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Teacher Pumping at work

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I just had an extreamly uncomfortable conversation with my principal. This is his first year as a principal, and he's not too much older than I am. He's married, but no kids, so he was in unfamilar territory, I believe. My planning period is 4.5 hours into the school day, and H nurses/takes a bottle every three hours. After I mentioned that I was to be granted time as often as I needed by law, and shared Fact Sheet 73 with him, he said he would have to talk with the school board because he didn't see how he could make it work. He was very open to hearing me and nice about it (we were both a bit embarrassed, I think). I'm asking for two pump breaks, one earlier in the school day and one later. At my school, teachers have on 55 minute planning period.

Does anyone have any suggestions? Any teachers who have navigated this before?
by on Aug. 7, 2012 at 10:32 PM
Replies (11-20):
Razzle_Dazzle1
by on Aug. 8, 2012 at 12:20 PM

I am a kindergarten teacher and I am nursing. I have a planning period and I pump while the kids are in lunch (My TA keeps an eye on them) and while they are at their elective classes (art, PE, ect.). My principle is married and has three children and a grandchild and he is very understanding about matters of the children. He even told me, when I adopted my youngest daughter, that I could have time off when I didn't even think to ask. However, with my first child, and working in daycare, my boss had no problem letting me pump at work and he had no children. I don't think it is as much to do with having kids as it is just understanding the situation. Some people that have kids are not very understanding of other people's kids.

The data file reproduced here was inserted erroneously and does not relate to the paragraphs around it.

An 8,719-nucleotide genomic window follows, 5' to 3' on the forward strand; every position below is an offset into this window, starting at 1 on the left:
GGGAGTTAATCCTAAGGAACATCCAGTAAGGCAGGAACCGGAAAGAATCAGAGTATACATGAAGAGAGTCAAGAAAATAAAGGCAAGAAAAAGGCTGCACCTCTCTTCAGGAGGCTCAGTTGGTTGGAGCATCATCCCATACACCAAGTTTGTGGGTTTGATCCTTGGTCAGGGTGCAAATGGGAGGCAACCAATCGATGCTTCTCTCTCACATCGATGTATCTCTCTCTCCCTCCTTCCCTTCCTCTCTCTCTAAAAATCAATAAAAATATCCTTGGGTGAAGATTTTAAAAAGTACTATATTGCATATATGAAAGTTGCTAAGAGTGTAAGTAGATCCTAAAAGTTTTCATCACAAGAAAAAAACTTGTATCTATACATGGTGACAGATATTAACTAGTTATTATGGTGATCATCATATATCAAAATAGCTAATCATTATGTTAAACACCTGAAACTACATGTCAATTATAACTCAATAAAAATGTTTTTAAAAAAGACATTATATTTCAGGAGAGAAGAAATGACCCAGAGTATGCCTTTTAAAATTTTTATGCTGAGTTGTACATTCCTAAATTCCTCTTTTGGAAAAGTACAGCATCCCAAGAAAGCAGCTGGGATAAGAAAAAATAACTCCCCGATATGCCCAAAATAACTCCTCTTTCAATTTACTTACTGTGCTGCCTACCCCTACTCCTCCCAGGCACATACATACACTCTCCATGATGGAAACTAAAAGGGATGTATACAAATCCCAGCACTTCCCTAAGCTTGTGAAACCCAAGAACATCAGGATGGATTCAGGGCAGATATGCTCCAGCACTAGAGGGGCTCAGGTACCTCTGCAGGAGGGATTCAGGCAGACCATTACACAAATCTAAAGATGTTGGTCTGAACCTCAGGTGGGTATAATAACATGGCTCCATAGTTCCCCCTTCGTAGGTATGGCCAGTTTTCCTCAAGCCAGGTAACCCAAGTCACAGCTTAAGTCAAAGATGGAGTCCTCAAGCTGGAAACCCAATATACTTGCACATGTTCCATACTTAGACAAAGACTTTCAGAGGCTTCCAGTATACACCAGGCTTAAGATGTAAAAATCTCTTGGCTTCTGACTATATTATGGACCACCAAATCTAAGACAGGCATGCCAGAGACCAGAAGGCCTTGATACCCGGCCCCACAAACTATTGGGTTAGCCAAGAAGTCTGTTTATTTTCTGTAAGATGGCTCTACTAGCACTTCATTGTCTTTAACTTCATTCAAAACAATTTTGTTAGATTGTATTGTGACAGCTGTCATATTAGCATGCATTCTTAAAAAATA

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Precious333
by on Aug. 8, 2012 at 12:29 PM
3 moms liked this


Quoting Hapsand123:

Im confused. I was at home when I had mine, no work. But My question is, why pumping if your working. Your baby isnt with you are they. 

Just a question, I have no idea. lol. 


there are many reasons why a breastfeeding mom would need to pump at work.

one is because is because breastfeeding works with supply on demand. If there is no demand there the milk supply will decrease. So while mommy is gone from baby and cannot nurse during that time she will need to pump to make sure that her supply is efficent for her baby.

second if because when you are gone for a long period of time you will become engorged. Engorgment is when your breasts become as hard as a rock filled with milk. It is very uncomfortable, will cause leaking, a clogged milk ducts and mastitis (infection).

Third is because it will helpe build a milk stash for baby while mommy is gone from baby.

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raegan1221
by Raegan on Aug. 8, 2012 at 12:37 PM

 Our nurses are able to pump here. I've never had this issue..because I haven't been pregnant in this office plus I didn't breast feed. But I believe that most places are required to let women do that. I know of a few nurses here who we'll go looking for and sure enough they're pumping lol.